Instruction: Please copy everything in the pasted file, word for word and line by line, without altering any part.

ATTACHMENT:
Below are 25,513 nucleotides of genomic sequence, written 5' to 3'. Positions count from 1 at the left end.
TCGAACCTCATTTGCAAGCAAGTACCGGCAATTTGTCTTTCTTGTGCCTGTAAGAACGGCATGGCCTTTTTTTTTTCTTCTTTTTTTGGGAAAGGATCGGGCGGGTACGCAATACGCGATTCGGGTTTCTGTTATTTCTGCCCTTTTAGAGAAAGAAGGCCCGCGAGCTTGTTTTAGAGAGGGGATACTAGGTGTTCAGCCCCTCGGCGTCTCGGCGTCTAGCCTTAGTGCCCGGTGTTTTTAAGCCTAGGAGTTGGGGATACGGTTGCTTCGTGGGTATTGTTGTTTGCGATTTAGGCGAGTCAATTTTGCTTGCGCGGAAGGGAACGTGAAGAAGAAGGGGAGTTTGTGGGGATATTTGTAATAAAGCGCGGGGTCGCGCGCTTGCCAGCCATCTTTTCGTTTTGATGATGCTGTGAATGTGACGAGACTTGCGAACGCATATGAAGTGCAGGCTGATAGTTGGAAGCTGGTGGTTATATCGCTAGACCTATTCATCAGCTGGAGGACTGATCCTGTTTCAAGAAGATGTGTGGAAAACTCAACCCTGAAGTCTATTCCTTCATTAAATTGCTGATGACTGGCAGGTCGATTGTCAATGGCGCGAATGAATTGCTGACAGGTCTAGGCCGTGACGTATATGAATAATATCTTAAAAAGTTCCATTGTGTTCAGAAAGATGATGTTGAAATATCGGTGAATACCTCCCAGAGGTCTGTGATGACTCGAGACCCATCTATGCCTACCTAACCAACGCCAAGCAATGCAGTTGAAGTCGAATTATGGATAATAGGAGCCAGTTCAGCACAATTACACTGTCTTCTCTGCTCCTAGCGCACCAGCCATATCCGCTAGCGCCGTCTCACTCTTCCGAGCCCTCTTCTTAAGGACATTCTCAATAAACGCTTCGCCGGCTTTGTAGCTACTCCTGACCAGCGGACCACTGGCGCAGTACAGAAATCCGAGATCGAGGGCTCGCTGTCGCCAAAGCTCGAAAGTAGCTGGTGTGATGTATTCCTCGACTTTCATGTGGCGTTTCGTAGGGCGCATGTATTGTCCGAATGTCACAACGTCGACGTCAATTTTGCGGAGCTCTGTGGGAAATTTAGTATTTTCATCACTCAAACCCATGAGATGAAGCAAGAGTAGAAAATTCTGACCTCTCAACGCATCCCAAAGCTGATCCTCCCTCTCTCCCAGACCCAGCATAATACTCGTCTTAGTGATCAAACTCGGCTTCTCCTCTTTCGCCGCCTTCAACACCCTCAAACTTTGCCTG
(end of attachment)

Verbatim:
Below are 25,513 nucleotides of genomic sequence, written 5' to 3'. Positions count from 1 at the left end.
TCGAACCTCATTTGCAAGCAAGTACCGGCAATTTGTCTTTCTTGTGCCTGTAAGAACGGCATGGCCTTTTTTTTTTCTTCTTTTTTTGGGAAAGGATCGGGCGGGTACGCAATACGCGATTCGGGTTTCTGTTATTTCTGCCCTTTTAGAGAAAGAAGGCCCGCGAGCTTGTTTTAGAGAGGGGATACTAGGTGTTCAGCCCCTCGGCGTCTCGGCGTCTAGCCTTAGTGCCCGGTGTTTTTAAGCCTAGGAGTTGGGGATACGGTTGCTTCGTGGGTATTGTTGTTTGCGATTTAGGCGAGTCAATTTTGCTTGCGCGGAAGGGAACGTGAAGAAGAAGGGGAGTTTGTGGGGATATTTGTAATAAAGCGCGGGGTCGCGCGCTTGCCAGCCATCTTTTCGTTTTGATGATGCTGTGAATGTGACGAGACTTGCGAACGCATATGAAGTGCAGGCTGATAGTTGGAAGCTGGTGGTTATATCGCTAGACCTATTCATCAGCTGGAGGACTGATCCTGTTTCAAGAAGATGTGTGGAAAACTCAACCCTGAAGTCTATTCCTTCATTAAATTGCTGATGACTGGCAGGTCGATTGTCAATGGCGCGAATGAATTGCTGACAGGTCTAGGCCGTGACGTATATGAATAATATCTTAAAAAGTTCCATTGTGTTCAGAAAGATGATGTTGAAATATCGGTGAATACCTCCCAGAGGTCTGTGATGACTCGAGACCCATCTATGCCTACCTAACCAACGCCAAGCAATGCAGTTGAAGTCGAATTATGGATAATAGGAGCCAGTTCAGCACAATTACACTGTCTTCTCTGCTCCTAGCGCACCAGCCATATCCGCTAGCGCCGTCTCACTCTTCCGAGCCCTCTTCTTAAGGACATTCTCAATAAACGCTTCGCCGGCTTTGTAGCTACTCCTGACCAGCGGACCACTGGCGCAGTACAGAAATCCGAGATCGAGGGCTCGCTGTCGCCAAAGCTCGAAAGTAGCTGGTGTGATGTATTCCTCGACTTTCATGTGGCGTTTCGTAGGGCGCATGTATTGTCCGAATGTCACAACGTCGACGTCAATTTTGCGGAGCTCTGTGGGAAATTTAGTATTTTCATCACTCAAACCCATGAGATGAAGCAAGAGTAGAAAATTCTGACCTCTCAACGCATCCCAAAGCTGATCCTCCCTCTCTCCCAGACCCAGCATAATACTCGTCTTAGTGATCAAACTCGGCTTCTCCTCTTTCGCCGCCTTCAACACCCTCAAACTTTGCCTG